tenis-1571373-1920x1440-1024x768When bringing a personal injury lawsuit a plaintiff must prove that the defendant in the lawsuit caused the injury. Often, when an injury involves two parties, the question of who caused the injury has a relatively straightforward answer. However, problems arise when the circumstances surrounding the injury involve multiple parties. A recent case out of the Louisiana First Circuit Court of Appeal illustrates the complexity of proving who caused an injury when multiple parties are involved.

Plaintiff William Bourg, an employee of Shamrock Management LLC (“Shamrock”), a Houma, Louisiana company, was injured while helping move an aluminum generator cover. The cover, which weighed 2800 pounds, was delivered to Shamrock’s shop by Cajun Cutters, Inc (“Cajun Cutters”). Mr. Bourg and a Cajun Cutter’s employee, Russell Felio, attempted to move the generator cover into Shamrock’s shop. To facilitate the delivery of the generator cover, Mr. Felio decided to use a large forklift that he was unauthorized to use. While using the forklift, Mr. Felio accidentally flipped the generator cover on its side, which fell on Mr. Bourg’s left foot, crushing it. The injury required Mr. Bourg to undergo two surgeries.

Mr. Bourg sued both Cajun Cutters and Mr. Felio for his foot injury. In a personal injury lawsuit, the jury is required to determine who is at fault for the plaintiff’s injury and allocate a percentage of fault onto each party member, including the plaintiff. In Mr. Bourg’s case, the jury decided that Mr. Bourg and Shamrock were 90% at fault for the accident and that Cajun Cutters and Mr. Felio were 10% at fault. Mr. Bourg filed a motion for a judgment notwithstanding the verdict (“JNOV”). A JNOV is a procedural device where the trial court may correct a jury verdict by modifying the jury’s findings of fault or damages, or both. La. C.C.P. art. 1811 (2016). The trial court granted the JNOV and reallocated fault 50% to Bourg and Shamrock and 50% to Cajun Cutters and Mr. Felio. Cajun Cutters and Mr. Felio appealed the trial court’s decision.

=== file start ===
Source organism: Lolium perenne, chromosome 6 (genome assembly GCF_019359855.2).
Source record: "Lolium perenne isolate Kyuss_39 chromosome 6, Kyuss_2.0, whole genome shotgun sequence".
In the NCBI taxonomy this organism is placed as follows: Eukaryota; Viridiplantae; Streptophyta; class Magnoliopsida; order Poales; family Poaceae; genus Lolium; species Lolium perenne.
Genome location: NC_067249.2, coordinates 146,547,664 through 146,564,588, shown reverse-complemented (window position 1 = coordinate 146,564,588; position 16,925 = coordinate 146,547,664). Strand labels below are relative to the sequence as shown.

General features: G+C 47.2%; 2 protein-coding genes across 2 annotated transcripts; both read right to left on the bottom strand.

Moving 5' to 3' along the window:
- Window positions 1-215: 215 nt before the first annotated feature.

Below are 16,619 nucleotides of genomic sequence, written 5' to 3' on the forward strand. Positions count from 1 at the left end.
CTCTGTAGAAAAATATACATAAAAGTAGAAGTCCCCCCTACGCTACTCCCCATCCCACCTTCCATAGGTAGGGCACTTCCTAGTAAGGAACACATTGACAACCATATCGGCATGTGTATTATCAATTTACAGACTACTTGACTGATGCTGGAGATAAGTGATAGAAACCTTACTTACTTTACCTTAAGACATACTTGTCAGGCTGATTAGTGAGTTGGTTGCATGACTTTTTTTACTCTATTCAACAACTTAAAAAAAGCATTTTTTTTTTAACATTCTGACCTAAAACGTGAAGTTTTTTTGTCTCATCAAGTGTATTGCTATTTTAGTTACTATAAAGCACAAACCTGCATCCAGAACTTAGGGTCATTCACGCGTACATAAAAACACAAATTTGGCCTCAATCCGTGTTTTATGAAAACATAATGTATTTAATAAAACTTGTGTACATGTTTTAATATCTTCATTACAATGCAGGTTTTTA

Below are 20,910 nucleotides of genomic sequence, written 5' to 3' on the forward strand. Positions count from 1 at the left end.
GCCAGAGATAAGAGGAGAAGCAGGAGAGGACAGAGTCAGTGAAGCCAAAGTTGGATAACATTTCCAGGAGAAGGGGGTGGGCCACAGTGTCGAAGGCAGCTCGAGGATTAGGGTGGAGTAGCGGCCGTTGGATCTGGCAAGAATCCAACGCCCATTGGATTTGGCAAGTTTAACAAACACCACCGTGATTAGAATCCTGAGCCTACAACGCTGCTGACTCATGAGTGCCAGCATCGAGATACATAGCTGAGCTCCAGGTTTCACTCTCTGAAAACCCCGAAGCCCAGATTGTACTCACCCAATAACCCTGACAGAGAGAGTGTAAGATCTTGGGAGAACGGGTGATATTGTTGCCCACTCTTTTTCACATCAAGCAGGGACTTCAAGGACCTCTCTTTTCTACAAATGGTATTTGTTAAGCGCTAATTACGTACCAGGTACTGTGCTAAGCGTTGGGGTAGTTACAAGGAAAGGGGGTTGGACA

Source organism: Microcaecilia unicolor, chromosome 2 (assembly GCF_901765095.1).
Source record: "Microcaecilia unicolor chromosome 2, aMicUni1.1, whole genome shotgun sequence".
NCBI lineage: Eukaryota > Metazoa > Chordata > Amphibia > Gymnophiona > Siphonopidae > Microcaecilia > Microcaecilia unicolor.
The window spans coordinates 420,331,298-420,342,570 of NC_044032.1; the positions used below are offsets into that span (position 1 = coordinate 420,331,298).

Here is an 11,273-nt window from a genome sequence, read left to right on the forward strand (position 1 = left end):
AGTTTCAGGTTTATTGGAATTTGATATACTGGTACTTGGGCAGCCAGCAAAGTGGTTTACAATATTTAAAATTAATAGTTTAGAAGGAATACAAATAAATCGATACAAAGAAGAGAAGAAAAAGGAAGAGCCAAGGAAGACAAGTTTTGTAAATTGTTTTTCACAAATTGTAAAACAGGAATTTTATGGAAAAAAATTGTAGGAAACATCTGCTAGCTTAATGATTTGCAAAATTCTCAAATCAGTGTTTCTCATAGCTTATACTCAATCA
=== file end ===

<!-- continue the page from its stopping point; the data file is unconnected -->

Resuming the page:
scaffolding-1518087-1024x768What happens to Workers’ Compensation Benefits once a claimant is awarded benefits and employment is terminated after the fact? Is the employee still entitled to the awarded benefits? In general, an employee must be injured within the course of employment to qualify for benefits. Supplemental Earnings Benefits (“SEBs”) are paid when the injured worker has reached maximum medical improvement but is not capable of earning 90% of pre-accident wages. This case explains what happens when an employee is fired after being awarded SEBs.